Today began with Bloom (UCB) talking about supervised methods. He put in a big plug for Random Forest, of course! Two things I liked about his talk: One, he emphasized the difficulties and time spent munging the data, identifying features, imputing, and so on. Two, he put in some philosophy at the end, to the effect that you don't have to understand every detail of these methods; much better to partner with someone who does. Then the intellectual load on data scientists is not out of control. For Bloom, data science is inherently collaborative. I don't perfectly agree, but I would agree that it works very, very well when it is collaborative. Back on the data munging point: Essentially all of the basic supervised methods presume that your "features" (inputs) are noise-free and non-missing. That's bad for us in general.
Based on Bloom's talk I came up with many hacks related to Random Forest. A few examples are the following: Visualize the content and internals of a Random Forest, and its use as a hacky generative model of the data. Figure out a clever experimental sequence to determine conditional feature importances, which is a combinatorial problem in general. Write a basic open-source RF code and get some community to fastify it. Figure out if there is any way to extend RF to handle noisy input features.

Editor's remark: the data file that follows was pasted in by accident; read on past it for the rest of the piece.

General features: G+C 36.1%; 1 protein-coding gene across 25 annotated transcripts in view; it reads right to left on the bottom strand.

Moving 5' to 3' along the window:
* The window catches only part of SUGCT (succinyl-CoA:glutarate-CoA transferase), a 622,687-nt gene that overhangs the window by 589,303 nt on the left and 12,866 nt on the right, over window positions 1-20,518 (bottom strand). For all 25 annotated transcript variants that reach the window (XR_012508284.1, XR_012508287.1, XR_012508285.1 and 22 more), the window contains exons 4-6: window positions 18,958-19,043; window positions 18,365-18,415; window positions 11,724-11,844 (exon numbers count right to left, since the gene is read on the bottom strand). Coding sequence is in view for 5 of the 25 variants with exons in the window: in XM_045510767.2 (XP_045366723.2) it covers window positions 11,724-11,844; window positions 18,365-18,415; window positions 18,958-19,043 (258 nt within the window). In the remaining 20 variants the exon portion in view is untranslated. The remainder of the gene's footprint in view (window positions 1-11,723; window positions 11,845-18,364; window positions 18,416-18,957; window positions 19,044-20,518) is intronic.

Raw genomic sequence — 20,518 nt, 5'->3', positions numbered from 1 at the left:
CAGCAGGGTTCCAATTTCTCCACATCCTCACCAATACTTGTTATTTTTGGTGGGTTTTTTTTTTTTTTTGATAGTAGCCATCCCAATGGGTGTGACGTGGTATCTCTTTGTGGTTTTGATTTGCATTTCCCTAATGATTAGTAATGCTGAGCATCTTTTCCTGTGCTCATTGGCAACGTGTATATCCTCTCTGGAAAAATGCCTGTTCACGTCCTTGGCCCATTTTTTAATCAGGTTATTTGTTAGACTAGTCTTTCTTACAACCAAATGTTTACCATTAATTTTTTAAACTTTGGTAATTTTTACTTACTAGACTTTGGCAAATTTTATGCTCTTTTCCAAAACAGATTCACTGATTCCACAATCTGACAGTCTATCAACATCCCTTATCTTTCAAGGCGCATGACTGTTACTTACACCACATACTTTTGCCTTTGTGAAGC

I didn't do any of these hacks! We insisted on pair-coding today among the hackers, and this was a good idea; I partnered with Foreman-Mackey and he showed me what he has done for K2 photometry. It is giving some strange results—it is using the enormous flat-field freedom we are giving it to fix all its ills—we thought about ways to test what is going wrong and how to give other parts of the model relevant freedom.